Final verdict: C+
Final playtime: 6 hours 22 minutes
With Uncharted 2 just recently releasing, I figured I’d stow away on the bandwagon and see if it was a smooth ride, with every intention of violently murdering all the other passengers if the wagon hit so much as a single pothole along the way, making sure that the last words each of them heard before death claimed them were “YOU WERE WRONG”.
I’m gonna just come out and say it – Uncharted has really bad combat. Aiming is slow, the guns are inaccurate, the enemies have far too much health and they possess the superhuman capability to duck under your headshots, which they will all do with infuriating regularity and efficiency. If I have to explain to you why this is retarded, how about I shoot at your head right now and we’ll see if you can dodge it.
Uncharted’s developers are obviously aware that it has flawed combat, but rather than trying to make a more effective system they instead made its encounters challenging by swarming you with more enemies than necessary, from all angles, so that no cover is safe to hide behind, effectively shitting all over the game’s cover system.
I can tolerate bad combat to a point, and admittedly Uncharted’s combat isn’t all that bad, at least when compared to some other games, but 75% of Uncharted is all about combat, with only a small dash of exploration and puzzle solving, which the game does relatively well. As such, the game is presenting you with its worst side almost all the time, and burying its much better aspects. Once again I feel I have to pin the blame on lazy design for these flaws.
A particularly annoying part of the combat is the fact that the enemies have a ridiculous amount of health. I believe this is due to another design flaw; Uncharted seems to want to limit your ammo at all times, and as such you have to constantly scavenge the weapons of fallen enemies. However, in order to give you a reason to pick up new weapons, it has to make you run out of ammo as much as possible, and as such they decided to make the enemies bullet sponges. As a result, any realism in the combat is ruined because guys who are only wearing a sleeveless shirt are surviving up to ten bullets from an assault rifle. Also, strangely, fat guys have more health in Uncharted than athletically fit ones. I don’t understand the logic there.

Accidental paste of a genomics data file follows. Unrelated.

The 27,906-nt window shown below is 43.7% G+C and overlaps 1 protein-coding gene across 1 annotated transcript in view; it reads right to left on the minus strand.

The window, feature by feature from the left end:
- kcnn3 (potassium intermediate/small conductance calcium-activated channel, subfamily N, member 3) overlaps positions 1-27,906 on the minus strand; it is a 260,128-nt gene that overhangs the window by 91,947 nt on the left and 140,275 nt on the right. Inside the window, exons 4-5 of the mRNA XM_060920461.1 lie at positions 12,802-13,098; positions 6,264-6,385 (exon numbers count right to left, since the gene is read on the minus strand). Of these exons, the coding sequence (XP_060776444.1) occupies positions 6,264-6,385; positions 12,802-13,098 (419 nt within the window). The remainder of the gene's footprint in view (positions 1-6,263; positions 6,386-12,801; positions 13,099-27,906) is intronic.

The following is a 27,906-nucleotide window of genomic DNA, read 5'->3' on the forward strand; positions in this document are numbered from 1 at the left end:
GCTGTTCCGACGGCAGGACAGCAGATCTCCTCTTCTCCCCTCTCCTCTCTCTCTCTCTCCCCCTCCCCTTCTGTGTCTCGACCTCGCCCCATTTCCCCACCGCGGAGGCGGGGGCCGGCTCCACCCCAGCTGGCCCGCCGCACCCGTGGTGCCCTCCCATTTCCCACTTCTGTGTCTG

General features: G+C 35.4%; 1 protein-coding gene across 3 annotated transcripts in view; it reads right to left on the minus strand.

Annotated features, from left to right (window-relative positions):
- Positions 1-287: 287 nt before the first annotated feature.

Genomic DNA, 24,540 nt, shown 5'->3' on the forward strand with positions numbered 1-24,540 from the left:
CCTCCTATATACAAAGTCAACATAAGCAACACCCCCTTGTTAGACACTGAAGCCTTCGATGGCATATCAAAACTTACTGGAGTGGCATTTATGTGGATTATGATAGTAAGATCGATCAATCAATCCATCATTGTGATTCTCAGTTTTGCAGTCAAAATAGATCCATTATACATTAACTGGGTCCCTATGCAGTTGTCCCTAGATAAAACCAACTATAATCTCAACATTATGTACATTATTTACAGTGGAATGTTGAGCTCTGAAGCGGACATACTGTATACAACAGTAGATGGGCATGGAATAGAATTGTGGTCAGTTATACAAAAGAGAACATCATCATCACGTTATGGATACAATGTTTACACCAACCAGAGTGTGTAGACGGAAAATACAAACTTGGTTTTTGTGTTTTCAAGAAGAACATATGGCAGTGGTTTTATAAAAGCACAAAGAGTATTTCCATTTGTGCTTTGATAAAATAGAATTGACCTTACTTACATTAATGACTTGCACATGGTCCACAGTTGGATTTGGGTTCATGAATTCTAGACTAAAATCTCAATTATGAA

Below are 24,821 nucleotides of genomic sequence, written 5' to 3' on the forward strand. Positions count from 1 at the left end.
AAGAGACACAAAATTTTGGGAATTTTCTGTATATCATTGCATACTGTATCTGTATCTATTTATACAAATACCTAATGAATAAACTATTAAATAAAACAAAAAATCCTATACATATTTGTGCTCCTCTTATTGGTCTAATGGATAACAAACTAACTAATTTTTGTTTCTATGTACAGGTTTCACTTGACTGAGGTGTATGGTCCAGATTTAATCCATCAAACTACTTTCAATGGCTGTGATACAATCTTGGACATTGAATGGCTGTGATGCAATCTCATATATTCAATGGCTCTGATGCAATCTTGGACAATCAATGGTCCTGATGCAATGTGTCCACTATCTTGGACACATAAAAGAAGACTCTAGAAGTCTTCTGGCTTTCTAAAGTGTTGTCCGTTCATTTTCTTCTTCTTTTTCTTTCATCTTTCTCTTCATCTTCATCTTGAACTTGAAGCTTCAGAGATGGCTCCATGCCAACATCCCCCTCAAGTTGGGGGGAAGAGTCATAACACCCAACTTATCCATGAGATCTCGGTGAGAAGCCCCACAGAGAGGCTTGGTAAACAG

In comparison, the player has almost no health at all and will die if so much as a paintball hits him. Due to this unfairly balanced system, you have to spend every encounter hiding behind cover just waiting for the enemies to reveal themselves so you can take a few quick shots before hiding again. Recognising this, the game’s developers make the last boss fight quite the proverbial finger, providing you only with minimal, temporary cover, against vast numbers of enemies as well as the game’s antagonist (some guy who was only even introduced about half an hour before the end of the game) who happens to have a shotgun that will kill you in one hit and has 100% accuracy because he has a laser sight, which in Uncharted means his gun is more powerful. Seriously – towards the end of Uncharted, it introduces enemies that have laser sights, and this means their guns will one hit kill you. Because they have laser sights.